Brew For The Future

Please remember that you are always brewing beer that will be consumed in the future. The quickest beer is 5 weeks away, 6 weeks if you want it to taste better. Other than pale ales and wheat beers, most beers taste better with a little extra aging. The rule is the more alcohol you want in the beer the longer you have to wait for it to age. And dark roasted grains take longer to round out than the lighter roasted grains, so porters and stouts need more aging than lighter beers.

Also, part of the aging process is the melding of flavors and the rounding out of the hops and the yeast. Young beer has “hop bite” and “yeast bite.” If you taste your beer when transferring from primary to secondary you know what these terms mean. Tasting again at bottling time is mandatory in order to chart the progression of flavor.

Soups, stews, and sauces all taste better the day after they are made. Give them just a little more time and the flavor improves. Scotch ales, big Belgians, Barleywines, you’re looking at 6 months minimum, over a year and longer is better. Porters and stouts and big IPAs are certainly less, but we recently served up some 3 year old pale ale that was discovered in the basement, or “beer cellar” and it was surprisingly delicious. If it hadn’t disappeared so quickly we would offer everyone to come in for a taste!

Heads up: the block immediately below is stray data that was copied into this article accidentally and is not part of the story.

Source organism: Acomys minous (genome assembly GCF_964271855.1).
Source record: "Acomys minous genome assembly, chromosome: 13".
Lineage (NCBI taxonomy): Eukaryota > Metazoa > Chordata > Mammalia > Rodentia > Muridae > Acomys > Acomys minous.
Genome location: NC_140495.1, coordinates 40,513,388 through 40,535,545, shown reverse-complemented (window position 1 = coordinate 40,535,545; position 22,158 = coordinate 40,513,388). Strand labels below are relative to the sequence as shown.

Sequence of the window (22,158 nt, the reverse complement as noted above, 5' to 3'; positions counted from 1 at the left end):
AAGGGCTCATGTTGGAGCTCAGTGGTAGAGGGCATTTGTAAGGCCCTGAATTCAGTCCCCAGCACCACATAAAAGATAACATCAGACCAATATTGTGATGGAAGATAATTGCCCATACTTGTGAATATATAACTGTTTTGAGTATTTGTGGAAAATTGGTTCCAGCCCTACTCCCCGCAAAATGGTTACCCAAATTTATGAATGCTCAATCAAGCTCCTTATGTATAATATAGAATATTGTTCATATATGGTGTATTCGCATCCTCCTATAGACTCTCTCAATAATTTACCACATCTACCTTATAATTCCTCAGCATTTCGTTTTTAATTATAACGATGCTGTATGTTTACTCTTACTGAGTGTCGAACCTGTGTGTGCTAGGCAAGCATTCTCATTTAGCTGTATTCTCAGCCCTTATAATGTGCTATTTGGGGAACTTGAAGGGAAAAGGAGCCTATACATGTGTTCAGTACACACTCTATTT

Don’t be fooled by the big advertising budgets. Any beer that needs to be drunk immediately needs an immediate explanation as to why. Filtering beer removes an awful lot of the flavor and if the brewer(y) tells you the beer needs to be consumed right away then, like everything, ask why. Children understand this and as adults we sometimes forget. Why Why Why???

A six week old hefeweizen is better than a 6 month old hefeweizen but it is the exception rather than the rule. Eventually everyone wants to know why they cannot brew 30 day beer and hopefully this explains why.

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Published in: on June 24, 2007 at 4:36 pm  Leave a Comment  

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